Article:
Plants, algae and bacteria capture light energy from the sun and transform it into chemical energy by the process named photosynthesis.
To ensure food security in the future, yields of crops must continually be increased to keep pace with the world population. Improving the photosynthetic rate is one strategy to improve plant productivity. Rothamsted Research scientists strategically funded by the BBSRC and in collaboration with colleagues at Cornell University, have used synthetic biology approaches to demonstrate for the first time that micro-compartments made up of proteins originating in bacteria can be assembled in the chloroplasts of flowering plants. These findings represent important progress toward the goal of making plants more efficient at fixing carbon dioxide from the air into molecules that can be used by the plant for growth. The study has been published in The Plant Journal.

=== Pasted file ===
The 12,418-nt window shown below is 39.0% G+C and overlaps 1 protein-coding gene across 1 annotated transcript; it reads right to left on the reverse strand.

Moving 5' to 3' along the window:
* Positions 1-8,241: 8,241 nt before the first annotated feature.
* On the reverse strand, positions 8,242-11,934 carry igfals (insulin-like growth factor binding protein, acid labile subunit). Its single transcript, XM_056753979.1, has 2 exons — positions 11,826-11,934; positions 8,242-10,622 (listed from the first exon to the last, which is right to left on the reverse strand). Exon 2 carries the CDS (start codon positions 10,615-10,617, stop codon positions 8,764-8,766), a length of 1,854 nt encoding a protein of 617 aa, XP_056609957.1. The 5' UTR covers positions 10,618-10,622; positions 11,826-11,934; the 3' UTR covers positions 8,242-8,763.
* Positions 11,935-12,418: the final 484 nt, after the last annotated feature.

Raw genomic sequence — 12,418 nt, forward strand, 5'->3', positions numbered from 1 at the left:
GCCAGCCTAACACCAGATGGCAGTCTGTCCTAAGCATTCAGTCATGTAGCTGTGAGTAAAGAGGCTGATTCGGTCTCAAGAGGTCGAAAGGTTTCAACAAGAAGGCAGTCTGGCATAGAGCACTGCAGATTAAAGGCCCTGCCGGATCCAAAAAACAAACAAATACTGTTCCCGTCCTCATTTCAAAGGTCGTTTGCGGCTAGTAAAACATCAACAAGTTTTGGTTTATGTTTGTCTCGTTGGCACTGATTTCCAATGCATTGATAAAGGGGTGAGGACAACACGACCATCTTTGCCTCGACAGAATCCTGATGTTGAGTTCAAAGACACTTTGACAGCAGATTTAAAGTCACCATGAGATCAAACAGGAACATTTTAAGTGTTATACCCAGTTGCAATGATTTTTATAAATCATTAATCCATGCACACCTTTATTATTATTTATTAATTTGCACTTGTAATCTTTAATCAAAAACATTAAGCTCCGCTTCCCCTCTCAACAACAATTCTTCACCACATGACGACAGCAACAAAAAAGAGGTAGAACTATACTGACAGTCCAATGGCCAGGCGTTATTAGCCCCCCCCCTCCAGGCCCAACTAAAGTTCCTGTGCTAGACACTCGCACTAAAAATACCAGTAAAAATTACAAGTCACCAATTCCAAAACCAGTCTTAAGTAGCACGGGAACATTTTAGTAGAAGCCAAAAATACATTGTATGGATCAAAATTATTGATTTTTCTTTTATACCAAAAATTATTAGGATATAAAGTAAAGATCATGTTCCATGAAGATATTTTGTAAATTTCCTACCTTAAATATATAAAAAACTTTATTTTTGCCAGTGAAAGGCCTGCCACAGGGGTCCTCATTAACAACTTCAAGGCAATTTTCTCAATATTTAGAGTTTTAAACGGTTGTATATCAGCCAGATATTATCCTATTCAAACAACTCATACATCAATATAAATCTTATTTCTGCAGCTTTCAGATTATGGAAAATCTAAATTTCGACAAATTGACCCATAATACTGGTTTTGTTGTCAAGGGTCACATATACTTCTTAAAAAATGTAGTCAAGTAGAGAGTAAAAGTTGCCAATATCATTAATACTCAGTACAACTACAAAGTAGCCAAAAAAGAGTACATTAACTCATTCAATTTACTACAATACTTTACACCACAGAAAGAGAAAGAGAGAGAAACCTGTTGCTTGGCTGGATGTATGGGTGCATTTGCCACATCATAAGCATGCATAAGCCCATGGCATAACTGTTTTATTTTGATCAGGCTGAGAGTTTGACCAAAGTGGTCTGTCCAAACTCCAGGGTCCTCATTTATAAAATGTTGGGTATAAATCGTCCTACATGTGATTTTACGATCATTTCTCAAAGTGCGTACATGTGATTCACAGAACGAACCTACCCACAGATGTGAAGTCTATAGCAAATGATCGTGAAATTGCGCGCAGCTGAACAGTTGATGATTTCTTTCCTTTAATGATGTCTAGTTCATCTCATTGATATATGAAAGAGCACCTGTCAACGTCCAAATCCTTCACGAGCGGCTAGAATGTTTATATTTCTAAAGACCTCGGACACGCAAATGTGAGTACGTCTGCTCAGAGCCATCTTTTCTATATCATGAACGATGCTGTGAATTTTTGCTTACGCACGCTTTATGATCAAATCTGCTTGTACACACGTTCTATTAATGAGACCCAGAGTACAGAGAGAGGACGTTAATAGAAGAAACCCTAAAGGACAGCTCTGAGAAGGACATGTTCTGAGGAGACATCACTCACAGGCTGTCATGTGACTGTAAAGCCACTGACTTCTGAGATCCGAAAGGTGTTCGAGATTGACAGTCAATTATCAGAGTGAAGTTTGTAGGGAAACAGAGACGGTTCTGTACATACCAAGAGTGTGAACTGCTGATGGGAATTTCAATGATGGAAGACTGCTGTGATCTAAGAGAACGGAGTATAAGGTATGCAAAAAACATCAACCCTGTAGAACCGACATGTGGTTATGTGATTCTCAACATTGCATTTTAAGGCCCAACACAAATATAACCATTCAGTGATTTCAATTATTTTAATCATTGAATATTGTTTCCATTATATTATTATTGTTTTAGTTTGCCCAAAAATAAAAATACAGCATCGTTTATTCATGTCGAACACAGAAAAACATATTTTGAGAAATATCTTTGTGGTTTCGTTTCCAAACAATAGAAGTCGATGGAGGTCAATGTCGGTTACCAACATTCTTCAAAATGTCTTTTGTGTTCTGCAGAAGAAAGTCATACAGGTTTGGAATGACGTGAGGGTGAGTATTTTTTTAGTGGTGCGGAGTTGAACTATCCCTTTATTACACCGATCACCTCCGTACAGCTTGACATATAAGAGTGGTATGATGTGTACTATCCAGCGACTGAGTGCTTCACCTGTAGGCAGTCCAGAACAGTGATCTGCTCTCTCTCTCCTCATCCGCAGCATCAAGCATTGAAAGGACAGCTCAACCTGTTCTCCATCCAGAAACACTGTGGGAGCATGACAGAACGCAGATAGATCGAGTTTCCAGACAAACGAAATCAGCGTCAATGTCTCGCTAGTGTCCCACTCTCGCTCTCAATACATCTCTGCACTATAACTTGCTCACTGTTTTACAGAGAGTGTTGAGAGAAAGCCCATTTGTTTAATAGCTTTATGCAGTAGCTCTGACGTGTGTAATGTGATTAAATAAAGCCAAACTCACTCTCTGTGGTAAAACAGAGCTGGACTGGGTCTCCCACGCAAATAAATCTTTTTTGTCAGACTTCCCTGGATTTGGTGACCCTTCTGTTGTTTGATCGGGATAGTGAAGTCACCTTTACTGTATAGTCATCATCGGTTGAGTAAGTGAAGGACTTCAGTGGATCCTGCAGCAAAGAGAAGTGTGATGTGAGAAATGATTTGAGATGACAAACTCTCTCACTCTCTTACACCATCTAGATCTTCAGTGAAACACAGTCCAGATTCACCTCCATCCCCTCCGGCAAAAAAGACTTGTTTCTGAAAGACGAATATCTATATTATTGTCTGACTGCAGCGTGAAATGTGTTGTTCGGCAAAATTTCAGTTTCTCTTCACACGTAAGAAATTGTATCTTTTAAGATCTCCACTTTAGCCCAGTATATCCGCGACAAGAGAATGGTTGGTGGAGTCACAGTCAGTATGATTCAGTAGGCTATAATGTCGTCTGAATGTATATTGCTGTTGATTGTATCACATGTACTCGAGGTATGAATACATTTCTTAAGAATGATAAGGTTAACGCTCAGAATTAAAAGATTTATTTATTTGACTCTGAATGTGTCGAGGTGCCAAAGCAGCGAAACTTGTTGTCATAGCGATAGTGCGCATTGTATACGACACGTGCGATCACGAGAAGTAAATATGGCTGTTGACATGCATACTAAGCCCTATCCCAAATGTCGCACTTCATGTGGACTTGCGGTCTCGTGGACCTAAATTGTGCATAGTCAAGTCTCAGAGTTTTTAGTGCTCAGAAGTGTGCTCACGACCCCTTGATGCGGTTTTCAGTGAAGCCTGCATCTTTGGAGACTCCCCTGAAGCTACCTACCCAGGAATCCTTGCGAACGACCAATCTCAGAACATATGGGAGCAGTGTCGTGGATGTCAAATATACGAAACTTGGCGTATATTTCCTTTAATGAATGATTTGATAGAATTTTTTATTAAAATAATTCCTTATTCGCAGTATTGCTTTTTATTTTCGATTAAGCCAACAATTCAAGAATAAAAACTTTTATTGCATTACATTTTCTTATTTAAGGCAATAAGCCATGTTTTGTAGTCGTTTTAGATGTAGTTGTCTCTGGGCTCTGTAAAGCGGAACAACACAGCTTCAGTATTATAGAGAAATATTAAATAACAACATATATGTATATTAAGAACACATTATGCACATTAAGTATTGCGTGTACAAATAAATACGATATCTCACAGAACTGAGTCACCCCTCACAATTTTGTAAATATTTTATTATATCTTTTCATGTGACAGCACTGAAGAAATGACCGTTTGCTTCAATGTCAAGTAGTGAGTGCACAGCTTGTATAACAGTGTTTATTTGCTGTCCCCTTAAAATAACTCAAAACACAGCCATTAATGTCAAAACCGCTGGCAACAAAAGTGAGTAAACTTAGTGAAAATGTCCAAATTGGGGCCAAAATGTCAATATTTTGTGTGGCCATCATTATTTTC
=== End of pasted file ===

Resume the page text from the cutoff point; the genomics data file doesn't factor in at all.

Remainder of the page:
Dr Alessandro Occhialini, Rothamsted Research scientist, applied sophisticated microscope techniques to observe the assembly of the compartment in plant chloroplasts.
“I was thrilled to see small round or oval bodies in chloroplasts several days after I infiltrated bacterial genes into the leaves.”
In order to engineer the bacterial genes to work properly in plants, postdoctoral fellow Dr. Myat Lin at Cornell used recombinant DNA methods to connect the bacterial DNA to plant DNA sequences so that several bacterial proteins could be produced simultaneously in chloroplasts and spontaneously assemble into small compartments.
Dr. Lin commented:”Being a part of a project with such a big goal to improve photosynthesis has been tremendously rewarding. While more work is ahead, we certainly have a very promising start.”
Professor Maureen Hanson, lead scientist at Cornell University said:“We are delighted with the encouraging results from our collaboration with the Rothamsted Research group, whose expertise in photosynthesis and electron microscopy complements our capabilities in genetic engineering.”
Professor Martin Parry, lead scientist at Rothamsted Research, said:“We are truly excited about the findings of this study. Improving photosynthetic rate in crop plants has been scientifically challenging and the developments in the areas of synthetic biology and metabolic engineering enable us to make significant progress. It is important that we explore all available tools to us in order to ensure food and fuel security in the future”.